Getting into the groove of running can be a struggle, especially if you’re just getting started. After all, even long-term runners go through ruts where every mile feels like a suffer-fest.

There are ways, though, to make running feel a little more enjoyable and, well, easier. One way is to use some fun running tests to figure out which parts are more challenging and which come more naturally to you—and tweak your running workouts accordingly.

“Each runner has unique strengths and weaknesses,” Manhattan-based exercise physiologist and certified running coach Ray Peralta, DPT, tells SELF. “Some runners are good with endurance, while others are better at speed sprinting.” Others fall somewhere in the middle.

A lot of this comes down to physiology—or, more specifically, your muscle type. Your muscles are made up of two main types of muscle fibers: slow-twitch and fast-twitch. Slow-twitch fibers are more resistant to fatigue, meaning they can power you for a longer amount of time, but, comparatively speaking, they don’t produce a whole lot of force. Fast-twitch fibers, on the other hand, can produce a lot more force but can’t sustain it for very long. In running, slow-twitch fibers are more suited for long distances, while fast-twitch fibers come in handy for sprinting.

Everyone has both slow-twitch and fast-twitch muscle fibers, but the ratio tends to be different. That means some people may find endurance-based running easier, while others may feel more comfortable with sprints. Your muscle fiber ratio is largely genetic, Peralta says, but how you train can play a small role too.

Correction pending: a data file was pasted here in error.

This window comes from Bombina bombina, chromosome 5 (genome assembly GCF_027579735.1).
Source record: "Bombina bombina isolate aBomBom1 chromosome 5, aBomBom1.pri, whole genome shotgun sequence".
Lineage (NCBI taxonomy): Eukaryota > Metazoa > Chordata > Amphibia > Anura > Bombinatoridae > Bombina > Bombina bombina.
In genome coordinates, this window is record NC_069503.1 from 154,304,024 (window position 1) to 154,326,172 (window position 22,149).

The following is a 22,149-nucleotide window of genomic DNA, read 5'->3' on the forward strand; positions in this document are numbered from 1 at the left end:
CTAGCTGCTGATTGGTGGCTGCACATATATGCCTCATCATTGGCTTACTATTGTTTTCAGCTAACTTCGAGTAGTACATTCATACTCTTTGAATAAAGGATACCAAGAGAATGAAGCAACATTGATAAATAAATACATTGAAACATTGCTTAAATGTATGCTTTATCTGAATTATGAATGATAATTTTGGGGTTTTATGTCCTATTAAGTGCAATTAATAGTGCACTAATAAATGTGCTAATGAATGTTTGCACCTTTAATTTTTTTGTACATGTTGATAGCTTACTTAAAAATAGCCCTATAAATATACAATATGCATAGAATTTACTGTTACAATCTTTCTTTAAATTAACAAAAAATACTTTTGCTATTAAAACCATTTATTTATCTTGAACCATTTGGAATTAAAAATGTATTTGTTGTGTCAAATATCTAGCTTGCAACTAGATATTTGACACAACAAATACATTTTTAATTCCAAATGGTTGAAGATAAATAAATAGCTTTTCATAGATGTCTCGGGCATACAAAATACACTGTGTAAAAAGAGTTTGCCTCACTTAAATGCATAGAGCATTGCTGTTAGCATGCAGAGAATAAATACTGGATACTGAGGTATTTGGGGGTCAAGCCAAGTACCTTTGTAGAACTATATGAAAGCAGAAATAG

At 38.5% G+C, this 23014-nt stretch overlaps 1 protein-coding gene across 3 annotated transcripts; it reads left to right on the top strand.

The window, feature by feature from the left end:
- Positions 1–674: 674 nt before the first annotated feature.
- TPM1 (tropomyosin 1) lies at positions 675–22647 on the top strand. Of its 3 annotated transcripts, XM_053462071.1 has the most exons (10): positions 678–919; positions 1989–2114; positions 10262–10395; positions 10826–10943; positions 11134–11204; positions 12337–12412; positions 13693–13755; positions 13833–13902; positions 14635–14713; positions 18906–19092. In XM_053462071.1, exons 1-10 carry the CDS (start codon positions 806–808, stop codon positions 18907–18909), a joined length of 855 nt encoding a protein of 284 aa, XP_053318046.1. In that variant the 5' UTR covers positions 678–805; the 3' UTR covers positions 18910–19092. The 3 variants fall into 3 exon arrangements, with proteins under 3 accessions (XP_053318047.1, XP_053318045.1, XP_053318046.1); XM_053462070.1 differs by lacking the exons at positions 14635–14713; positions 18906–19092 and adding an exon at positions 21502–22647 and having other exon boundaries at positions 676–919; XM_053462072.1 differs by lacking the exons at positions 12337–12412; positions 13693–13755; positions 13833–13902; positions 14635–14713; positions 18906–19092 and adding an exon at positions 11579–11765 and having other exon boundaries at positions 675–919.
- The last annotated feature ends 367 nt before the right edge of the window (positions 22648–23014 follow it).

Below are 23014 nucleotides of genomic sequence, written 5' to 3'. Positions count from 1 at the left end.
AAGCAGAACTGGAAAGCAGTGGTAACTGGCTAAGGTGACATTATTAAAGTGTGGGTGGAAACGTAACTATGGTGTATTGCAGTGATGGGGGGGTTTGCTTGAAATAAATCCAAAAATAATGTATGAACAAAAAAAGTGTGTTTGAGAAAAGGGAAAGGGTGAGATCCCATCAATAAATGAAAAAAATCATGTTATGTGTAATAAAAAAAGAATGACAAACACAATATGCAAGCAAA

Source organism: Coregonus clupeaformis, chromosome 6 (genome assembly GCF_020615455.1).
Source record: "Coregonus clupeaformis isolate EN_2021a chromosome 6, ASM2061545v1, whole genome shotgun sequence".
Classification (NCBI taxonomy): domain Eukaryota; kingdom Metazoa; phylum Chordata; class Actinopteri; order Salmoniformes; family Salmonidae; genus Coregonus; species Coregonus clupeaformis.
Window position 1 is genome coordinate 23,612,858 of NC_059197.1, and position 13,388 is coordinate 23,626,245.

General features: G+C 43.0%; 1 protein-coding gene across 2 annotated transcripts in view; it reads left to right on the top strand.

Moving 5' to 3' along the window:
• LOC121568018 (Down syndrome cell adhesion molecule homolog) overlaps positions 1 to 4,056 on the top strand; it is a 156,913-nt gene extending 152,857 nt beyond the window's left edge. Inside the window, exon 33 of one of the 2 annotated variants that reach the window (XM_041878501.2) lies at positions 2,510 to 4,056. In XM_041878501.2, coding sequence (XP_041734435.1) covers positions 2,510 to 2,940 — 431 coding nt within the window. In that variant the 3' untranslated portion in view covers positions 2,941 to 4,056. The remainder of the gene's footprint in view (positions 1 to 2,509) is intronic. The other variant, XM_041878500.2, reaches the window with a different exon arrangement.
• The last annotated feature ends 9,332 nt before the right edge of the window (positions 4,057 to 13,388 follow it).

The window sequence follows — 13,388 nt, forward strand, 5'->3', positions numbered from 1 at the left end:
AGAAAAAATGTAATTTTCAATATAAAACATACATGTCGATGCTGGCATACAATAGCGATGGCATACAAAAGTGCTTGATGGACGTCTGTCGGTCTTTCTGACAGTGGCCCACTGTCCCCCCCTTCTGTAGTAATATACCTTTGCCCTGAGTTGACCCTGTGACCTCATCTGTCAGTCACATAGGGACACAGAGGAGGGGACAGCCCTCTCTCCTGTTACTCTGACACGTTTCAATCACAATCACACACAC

So how do you know which camp you’re in? Peralta says the only way to scientifically prove what muscle fiber group you fit into is by getting your muscles biopsied. Since nobody wants to get sliced open in the name of recreational running, we asked him to prescribe a few quick running tests to determine which camp we lean toward: speed, speed-endurance, and endurance. That doesn’t mean, however, that your results in these drills should supersede any running goals you may have. For instance, even if your body prefers sprints, you absolutely can run long distances (and learn to love it!) if that’s a goal of yours. That’s why we’ve also provided some tips on how to incorporate different kinds of running into your routine so all aspects of the sport can start to feel a little easier (and more fun!).

How to use these running tests

Do each running drill with at least a two-day rest period in between. Before the test, warm up with a 10-minute walk or jog (or a dynamic warmup), keeping your pace and exertion easy. Afterward, cool down with a five-minute walk or jog. (You can also try this relaxing, yoga-inspired cooldown.)

These tests are best for those who already have an endurance base that allows them to run for at least 10 minutes without stopping. If you’re not quite there yet, you can gradually build up your run endurance with walk-run intervals until you’ve reached that duration without walking. And remember, you can always modify these drill workouts—don’t hesitate to slow down or walk if you need to.